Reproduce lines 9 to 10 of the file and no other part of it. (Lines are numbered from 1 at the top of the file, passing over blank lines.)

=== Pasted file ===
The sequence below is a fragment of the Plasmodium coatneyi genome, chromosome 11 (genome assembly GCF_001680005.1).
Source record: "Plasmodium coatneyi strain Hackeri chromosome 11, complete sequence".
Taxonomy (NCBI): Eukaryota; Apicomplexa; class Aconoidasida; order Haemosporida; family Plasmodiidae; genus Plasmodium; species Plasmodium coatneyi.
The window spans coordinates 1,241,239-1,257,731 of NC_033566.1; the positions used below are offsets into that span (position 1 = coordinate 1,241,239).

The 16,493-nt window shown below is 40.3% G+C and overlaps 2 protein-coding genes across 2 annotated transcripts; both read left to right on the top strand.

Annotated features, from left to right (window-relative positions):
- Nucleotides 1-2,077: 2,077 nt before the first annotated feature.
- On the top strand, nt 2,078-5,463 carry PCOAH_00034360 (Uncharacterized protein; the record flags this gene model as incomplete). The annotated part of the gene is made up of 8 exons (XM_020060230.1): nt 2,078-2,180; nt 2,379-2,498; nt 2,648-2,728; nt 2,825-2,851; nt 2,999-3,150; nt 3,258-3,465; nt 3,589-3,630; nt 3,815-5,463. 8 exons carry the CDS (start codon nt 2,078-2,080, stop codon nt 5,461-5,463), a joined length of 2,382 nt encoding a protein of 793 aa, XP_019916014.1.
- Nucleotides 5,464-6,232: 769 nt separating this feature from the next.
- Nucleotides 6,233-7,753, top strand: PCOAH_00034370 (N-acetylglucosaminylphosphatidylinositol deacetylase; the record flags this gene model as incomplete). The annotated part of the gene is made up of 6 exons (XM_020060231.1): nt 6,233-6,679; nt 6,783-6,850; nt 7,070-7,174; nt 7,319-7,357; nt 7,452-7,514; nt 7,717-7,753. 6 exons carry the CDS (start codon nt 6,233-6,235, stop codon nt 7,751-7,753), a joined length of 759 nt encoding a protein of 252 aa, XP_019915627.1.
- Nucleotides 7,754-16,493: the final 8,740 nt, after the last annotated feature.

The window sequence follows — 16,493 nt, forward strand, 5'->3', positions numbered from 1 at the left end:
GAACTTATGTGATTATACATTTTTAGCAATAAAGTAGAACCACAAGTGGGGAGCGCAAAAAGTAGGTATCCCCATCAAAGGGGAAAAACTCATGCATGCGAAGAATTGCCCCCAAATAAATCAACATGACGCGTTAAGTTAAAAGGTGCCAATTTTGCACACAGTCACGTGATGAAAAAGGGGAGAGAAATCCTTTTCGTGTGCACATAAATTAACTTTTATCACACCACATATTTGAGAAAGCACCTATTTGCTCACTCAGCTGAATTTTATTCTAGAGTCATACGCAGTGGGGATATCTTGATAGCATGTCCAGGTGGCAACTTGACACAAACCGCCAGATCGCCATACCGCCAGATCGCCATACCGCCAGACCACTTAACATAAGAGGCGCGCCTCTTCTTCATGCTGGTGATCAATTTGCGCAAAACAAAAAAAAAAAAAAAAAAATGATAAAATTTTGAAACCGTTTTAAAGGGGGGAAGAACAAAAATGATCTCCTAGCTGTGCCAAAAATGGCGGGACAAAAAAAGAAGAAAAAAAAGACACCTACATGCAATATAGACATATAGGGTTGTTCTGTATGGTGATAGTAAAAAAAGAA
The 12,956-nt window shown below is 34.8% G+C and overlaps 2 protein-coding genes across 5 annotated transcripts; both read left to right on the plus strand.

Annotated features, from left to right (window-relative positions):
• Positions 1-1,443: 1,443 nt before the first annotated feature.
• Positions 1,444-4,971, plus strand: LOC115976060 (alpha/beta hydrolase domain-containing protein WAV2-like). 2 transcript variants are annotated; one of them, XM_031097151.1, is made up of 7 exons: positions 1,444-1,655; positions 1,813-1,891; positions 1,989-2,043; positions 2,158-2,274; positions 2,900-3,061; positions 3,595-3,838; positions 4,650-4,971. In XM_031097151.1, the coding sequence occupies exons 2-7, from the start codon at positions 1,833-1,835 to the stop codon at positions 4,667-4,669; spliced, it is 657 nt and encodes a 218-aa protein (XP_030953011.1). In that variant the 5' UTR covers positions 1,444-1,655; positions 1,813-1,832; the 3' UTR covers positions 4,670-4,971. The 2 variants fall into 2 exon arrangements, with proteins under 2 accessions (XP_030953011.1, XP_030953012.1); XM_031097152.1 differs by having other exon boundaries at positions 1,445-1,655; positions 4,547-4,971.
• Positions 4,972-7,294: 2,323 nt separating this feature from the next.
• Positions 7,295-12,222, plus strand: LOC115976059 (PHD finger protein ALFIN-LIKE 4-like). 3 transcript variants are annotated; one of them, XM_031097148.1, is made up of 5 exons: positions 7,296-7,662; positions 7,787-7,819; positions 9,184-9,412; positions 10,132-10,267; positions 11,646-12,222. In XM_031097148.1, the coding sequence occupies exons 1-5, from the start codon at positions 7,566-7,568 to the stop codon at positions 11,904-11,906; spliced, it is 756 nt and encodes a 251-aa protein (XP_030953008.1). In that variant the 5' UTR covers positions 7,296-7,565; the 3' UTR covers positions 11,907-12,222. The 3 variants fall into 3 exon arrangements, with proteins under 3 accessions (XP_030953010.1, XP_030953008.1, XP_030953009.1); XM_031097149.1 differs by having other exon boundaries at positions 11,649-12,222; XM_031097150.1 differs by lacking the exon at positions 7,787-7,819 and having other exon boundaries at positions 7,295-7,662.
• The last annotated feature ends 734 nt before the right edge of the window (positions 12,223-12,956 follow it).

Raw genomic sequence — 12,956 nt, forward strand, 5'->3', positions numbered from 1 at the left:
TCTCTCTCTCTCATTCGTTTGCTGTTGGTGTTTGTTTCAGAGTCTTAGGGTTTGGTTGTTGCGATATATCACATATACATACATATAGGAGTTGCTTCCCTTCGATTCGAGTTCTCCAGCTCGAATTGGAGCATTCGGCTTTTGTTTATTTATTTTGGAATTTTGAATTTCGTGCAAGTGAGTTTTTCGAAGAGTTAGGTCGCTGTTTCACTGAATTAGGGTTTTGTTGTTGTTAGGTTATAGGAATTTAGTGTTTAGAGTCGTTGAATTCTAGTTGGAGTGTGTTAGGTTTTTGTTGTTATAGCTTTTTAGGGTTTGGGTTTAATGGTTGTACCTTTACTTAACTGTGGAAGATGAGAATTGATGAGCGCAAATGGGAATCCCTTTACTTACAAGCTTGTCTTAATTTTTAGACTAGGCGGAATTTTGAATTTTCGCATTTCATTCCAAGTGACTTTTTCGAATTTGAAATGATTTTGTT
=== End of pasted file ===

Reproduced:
- Nucleotides 5,464-6,232: 769 nt separating this feature from the next.
- Nucleotides 6,233-7,753, top strand: PCOAH_00034370 (N-acetylglucosaminylphosphatidylinositol deacetylase; the record flags this gene model as incomplete). The annotated part of the gene is made up of 6 exons (XM_020060231.1): nt 6,233-6,679; nt 6,783-6,850; nt 7,070-7,174; nt 7,319-7,357; nt 7,452-7,514; nt 7,717-7,753. 6 exons carry the CDS (start codon nt 6,233-6,235, stop codon nt 7,751-7,753), a joined length of 759 nt encoding a protein of 252 aa, XP_019915627.1.